We use cookies to ensure that we give you the best experience on our website. By continuing to browse this repository, you give consent for essential cookies to be used. You can read more about our Privacy and Cookie Policy.

Durham e-Theses
You are in:

An examination of the use of the verb ‘Haya’ (ה'ה) ‘be’ in biblical Hebrew

Ogden, Graham S. (1964) An examination of the use of the verb ‘Haya’ (ה'ה) ‘be’ in biblical Hebrew. Masters thesis, Durham University.



The accompanying thesis details the way in which the Hebrew verb ‘Haya’ (h), ‘b’ functions. The study begins by summarising briefly the threefold aspect of the verb 'be', (i) as Copula, (ii) as expressing 'Existence', and (iii) to denote Transition or 'Becoming'. It is shown how each aspect has its basic syntax as regards subject definition and the nature of the predicate, such that a defined nominal subject, an adjectival or nominal predicate is normally associated with a Copula usage, whilst undefined nominal subjects and adverbial predicates usually denote Existence. The transitional aspect is expressed by the verb and the preposition '1', 'to'. From this point the use of ‘Haya’ (h) in its two themes, and Niphal, are thoroughly investigated. It becomes increasingly evident that its more particular function is to locate a situation or event more specifically in time rather than point to the nature of that action as complete or incomplete. The Perfect, Perfect with weak waw, Imperfect Consecutive and Preterite Imperfect 'tenses' indicate past time, and Imperfect, Imperfect with weak waw, and Perfect Consecutive 'tenses' speak of the future. This temporal indication is also the specific function of the verb 'haya (h)' when used "non-integrally" at the commencement of clauses. An explanation is offered for the non-appearance of the verb 'haya’ (h) ' in any other theme, and in particular how the 'causative' connotation is conveyed. Before moving to a consideration of the two particles 'yes' 'there is', and ‘ayin', 'there is not' and their role as supplementing the verb ‘Haya’ (h) by denoting "pfesent existence, the increasing use of that verb in compound with participles is traced. The conclusions are listed more formally and in the Appendices every occurrence of the verb is given for ease of reference.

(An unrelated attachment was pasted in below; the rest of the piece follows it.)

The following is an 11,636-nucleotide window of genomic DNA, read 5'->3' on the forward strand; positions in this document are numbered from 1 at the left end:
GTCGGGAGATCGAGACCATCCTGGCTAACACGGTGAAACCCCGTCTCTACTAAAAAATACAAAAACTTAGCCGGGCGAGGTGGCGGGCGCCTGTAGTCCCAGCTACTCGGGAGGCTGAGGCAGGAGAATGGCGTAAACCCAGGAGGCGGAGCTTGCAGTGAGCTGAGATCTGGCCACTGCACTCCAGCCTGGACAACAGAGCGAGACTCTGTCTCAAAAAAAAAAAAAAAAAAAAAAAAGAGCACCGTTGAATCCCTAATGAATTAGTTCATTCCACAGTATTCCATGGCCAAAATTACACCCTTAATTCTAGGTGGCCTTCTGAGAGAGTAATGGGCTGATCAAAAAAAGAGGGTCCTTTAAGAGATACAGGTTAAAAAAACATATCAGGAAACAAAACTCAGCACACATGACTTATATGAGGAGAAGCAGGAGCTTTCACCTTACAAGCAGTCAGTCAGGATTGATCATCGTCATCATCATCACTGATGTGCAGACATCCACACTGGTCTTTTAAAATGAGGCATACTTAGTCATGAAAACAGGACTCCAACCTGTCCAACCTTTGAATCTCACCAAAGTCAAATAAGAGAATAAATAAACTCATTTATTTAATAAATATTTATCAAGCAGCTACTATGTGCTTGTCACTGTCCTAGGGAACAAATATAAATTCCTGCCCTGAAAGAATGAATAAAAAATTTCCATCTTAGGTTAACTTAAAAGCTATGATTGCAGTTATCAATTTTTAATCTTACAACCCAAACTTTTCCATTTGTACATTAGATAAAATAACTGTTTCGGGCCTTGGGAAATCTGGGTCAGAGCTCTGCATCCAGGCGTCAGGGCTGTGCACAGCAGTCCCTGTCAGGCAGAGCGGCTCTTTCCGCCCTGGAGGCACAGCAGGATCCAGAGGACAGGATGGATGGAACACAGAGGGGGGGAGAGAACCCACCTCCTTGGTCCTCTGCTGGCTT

Item Type:Thesis (Masters)
Award:Master of Letters
Thesis Date:1964
Copyright:Copyright of this thesis is held by the author
Deposited On:14 Mar 2014 16:20

Social bookmarking: del.icio.usConnoteaBibSonomyCiteULikeFacebookTwitter